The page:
in the News
A New Code Simulates the
A Giant Leap for Space Telescopes
Checking Out the Hot Spots
in the News
further into climate change
Researchers at Livermore
have completed several studies to better understand climate change.
Evaluating energy technologies.
Late in 2002, Livermore researchers Ken Caldeira and L. John Perkins
collaborated with a team of international researchers to evaluate
a series of advanced energy technologies that do not emit carbon
dioxide or that limit its release to the atmosphere. The candidate
technologies include terrestrial, solar, and wind energy; solar-powered
satellites; biomass; nuclear fission; nuclear fusion; fission-fusion
hybrids; and fossil fuels from which carbon has been removed.
The researchers concluded
that current technologies are not helpful to stabilizing the climate.
Says Martin I. Hoffert of New York University, lead author of the
study report, . . . scientific innovation can only reverse
this trend if we adopt an aggressive, global strategy for developing
alternative fuel sources that can produce up to three times the
amount of power we use today. Currently, these technologies simply
dont existeither operationally or as pilot projects.
schemes. Using models that simulate the interaction between
global climate and land ecosystems, Livermore researchers have shown
that compensating for the carbon dioxide greenhouse effect by decreasinggeoengineeringthe
amount of sunlight reaching the planet could create a more vigorous
Bala Govindsasamy, Starley
Thompson, Philip Duffy, Ken Caldeira, and University of Wisconsin
collaborator Christine Delire published a report in the November
26, 2002, online edition of Geophysical Research Letters. They modeled
the effect of various schemes to reduce sunlight reaching Earths
surface and determined that the reduction would have little effect
on the terrestrial biosphere. In fact, says Caldeira,
turning down the Sun a bit reduces evaporation and therefore
gives plants more water for photosynthesis so that they may actually
grow better in a geoengineered world than they do today. However,
researchers strongly caution against adopting geoengineering interventions
because of the risks of system failure and unpredictable responses
from Earths climate system.
Measuring tropopause height.
Climate researchers have discovered another sign of human effects
on global climate. They have observed that the height of the tropopausethe
transition zone between the troposphere and the stratospherehas
increased, and those increases agree with projections made by climate
models of greenhouse warming. The warming affects atmospheric temperature,
which in turn affects tropopause height.
The observations and modeling
undercut claims that no warming has occurred during the last two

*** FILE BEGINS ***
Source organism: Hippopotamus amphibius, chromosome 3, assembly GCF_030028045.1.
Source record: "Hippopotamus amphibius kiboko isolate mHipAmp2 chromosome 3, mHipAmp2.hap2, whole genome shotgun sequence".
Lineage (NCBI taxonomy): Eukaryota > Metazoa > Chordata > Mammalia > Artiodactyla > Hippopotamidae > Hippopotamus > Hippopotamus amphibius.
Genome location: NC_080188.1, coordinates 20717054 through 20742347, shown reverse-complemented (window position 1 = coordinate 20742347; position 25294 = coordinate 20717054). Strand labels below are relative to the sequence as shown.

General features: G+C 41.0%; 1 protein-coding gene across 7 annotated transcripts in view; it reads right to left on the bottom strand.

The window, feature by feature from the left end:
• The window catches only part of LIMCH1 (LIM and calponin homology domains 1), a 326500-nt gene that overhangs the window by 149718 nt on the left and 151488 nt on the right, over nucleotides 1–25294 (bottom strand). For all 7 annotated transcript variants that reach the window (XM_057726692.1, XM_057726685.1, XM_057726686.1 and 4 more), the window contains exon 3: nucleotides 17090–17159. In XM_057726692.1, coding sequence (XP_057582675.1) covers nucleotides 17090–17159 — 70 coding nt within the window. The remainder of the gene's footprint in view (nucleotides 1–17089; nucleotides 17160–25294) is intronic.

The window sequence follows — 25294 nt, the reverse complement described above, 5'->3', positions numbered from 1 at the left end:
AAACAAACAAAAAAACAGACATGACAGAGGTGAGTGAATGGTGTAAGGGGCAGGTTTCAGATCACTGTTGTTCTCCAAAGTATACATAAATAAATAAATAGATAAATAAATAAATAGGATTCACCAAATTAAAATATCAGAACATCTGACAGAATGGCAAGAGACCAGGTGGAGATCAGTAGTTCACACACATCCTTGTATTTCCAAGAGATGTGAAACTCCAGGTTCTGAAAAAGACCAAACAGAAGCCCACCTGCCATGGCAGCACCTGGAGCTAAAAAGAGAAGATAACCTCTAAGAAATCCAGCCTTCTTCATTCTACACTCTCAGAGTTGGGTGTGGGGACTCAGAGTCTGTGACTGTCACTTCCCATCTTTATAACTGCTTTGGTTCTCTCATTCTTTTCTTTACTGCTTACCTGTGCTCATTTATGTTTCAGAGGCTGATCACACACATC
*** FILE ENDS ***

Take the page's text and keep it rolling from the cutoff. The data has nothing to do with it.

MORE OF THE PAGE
decades because satellite temperature measurements of the troposphere
have shown little or no warming. According to Livermore researcher
Benjamin Santer, Our best understanding is that this increase
[in tropopause height] is due to two factors: warming of the troposphere,
which is caused by increasing greenhouse gases, and cooling of the
stratosphere, which is mainly caused by depletion of stratospheric
ozone. Tropopause height changes give us independent evidence of
the reality of recent warming of the troposphere.
n addition to Santer, Livermore
scientists James Boyle, Krishna Achutarao, Charles Doutriaux, and
Karl Taylor teamed with researchers from the National Center for
Atmospheric Research, National Aeronautics and Space Administrations
Goddard Institute for Space Studies, Max Planck Institute for Meteorology,
and Institut für Physik der Atmosphäre in Germany to report
their findings in the online Journal
of Geophysical ResearchAtmosphere.
Contact: Ken Caldeira (925) 423-4191 (firstname.lastname@example.org)
or Benjamin Santer (952) 422-7638 (email@example.com).
for small objects beyond Neptune
At the winter meeting of
the American Astronomical Society in early January, a collaboration
of astronomers, including several from Lawrence Livermore, presented
their work to search for small, cometlike bodies in the outer solar
system with four half-meter telescopes.
In normal practice, astronomers
detect comet bodies by looking for the light reflected by them.
But the astronomers on the TaiwaneseAmerican Occultation Survey
(TAOS) Project will instead be searching for those rare moments
when one of the objects passes between telescopes and a nearby background
star. During one of these brief moments, scientists will be able
to study objects that are much too faint to be seen in reflected
sunlight, even with the largest telescopes.
TAOS is probing the Kuiper
Belt, known only through two objects (Pluto and its moon Charon)
until a flood of its bodies was discovered in the 1990s. Much about
the region remains unknown, but all theories about it predict that
there are many more small objects than large ones. TAOS scientists
believe that their technique will allow them to detect objects as
small as 3 kilometers in diameter. It is believed that there are
billions of objects this small in the outer solar system. The
TAOS survey will provide data on remnants of our early solar system
and early planet formation, says Livermore astronomer Kem
Cook. It will provide us insight into how the solar system
evolved. Well be looking at the smallest objects that anyone
The collaboration is made
up of scientists from the Institute of Astronomy and Astrophysics
in Taiwan, University of Pennsylvania, National Central University
in Taiwan, Yonsei University in South Korea, and National Aeronautics
and Space Administration as well as Livermore.
Contact: Kem Cook (925) 423-4634 (firstname.lastname@example.org).
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